c. 325-300 BC Found on Mílos, Southern Aegean, Greece
The healing god
This head comes from a colossal statue of the god Asklepios, a god of medicine and healing. It was constructed from three separately worked pieces, of which two survive. The calm expression of the face is set off by a full beard and crown of hair. The lead pegs that would have held a gold wreath are still in place, but the wreath is now lost.
The cult of Asklepios was popular throughout Greece and Asia Minor during the Classical period (480-300 BC) and the Hellenistic period (323-30 BC). Important centres were set up in Athens and at Epidaurus in the Peloponnese. Hippocrates was the founding father of modern scientific medicine and, following his death in 357 BC, a healing sanctuary was established on his native island of Cos. There, Asklepios was represented in what became the canonical manner of the later Hellenistic and Roman periods: bearded, semi-nude and supported on one side by a staff around which a serpent is coiled. This head probably comes from such a statue.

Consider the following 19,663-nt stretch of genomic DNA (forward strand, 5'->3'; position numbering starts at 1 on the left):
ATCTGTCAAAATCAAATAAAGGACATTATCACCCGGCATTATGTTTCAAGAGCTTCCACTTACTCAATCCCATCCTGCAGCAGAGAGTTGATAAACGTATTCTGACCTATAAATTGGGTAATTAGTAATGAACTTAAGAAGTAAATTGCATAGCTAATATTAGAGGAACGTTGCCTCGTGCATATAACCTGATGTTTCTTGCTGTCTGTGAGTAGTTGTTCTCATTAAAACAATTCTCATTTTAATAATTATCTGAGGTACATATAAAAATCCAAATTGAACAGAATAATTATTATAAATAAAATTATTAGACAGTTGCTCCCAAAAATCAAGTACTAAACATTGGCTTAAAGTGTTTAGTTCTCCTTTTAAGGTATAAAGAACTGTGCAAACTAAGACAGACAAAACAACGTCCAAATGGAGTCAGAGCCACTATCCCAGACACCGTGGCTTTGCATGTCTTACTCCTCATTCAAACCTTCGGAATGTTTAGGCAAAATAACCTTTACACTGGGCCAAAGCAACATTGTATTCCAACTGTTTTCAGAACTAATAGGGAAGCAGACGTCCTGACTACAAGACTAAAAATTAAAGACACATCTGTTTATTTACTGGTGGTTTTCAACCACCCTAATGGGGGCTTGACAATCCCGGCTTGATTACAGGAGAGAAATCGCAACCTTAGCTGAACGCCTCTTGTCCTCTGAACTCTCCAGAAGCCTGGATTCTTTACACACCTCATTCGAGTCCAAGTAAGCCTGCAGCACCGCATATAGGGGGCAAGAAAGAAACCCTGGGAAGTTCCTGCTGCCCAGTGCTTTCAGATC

The kushite people were from nubia and ruled Egypt in the Third Intermediate period. They adopted many Egyptian traditions, that is why this statue looks Egyptian but the face of the statue is kushite tradition.
Egyptian, Third Intermediate Period, 25th dynasty, 714 - 664 BC.
Imhotep was the architect who constructed the first true Egyptian pyramid. This was so important that the Egyptian later deified him as a patron of wisdom. It is 14cm high, 4.8cm wide and 9.8cm in diameter ( 5 1/2 x 1 7/8 x 3 7/8 inch.)
This pair is made for the burial chamber and is meant as a house in which the deceased’s soul could inhabit if it wanted. The owners are shown in their best outfit and wigs. This style is typical of the 18th dynasty; the young faces, the dubble wigs and the style of the dresses.
Egyptian, New Kingdom, 18th dynasty, after 1450 BC.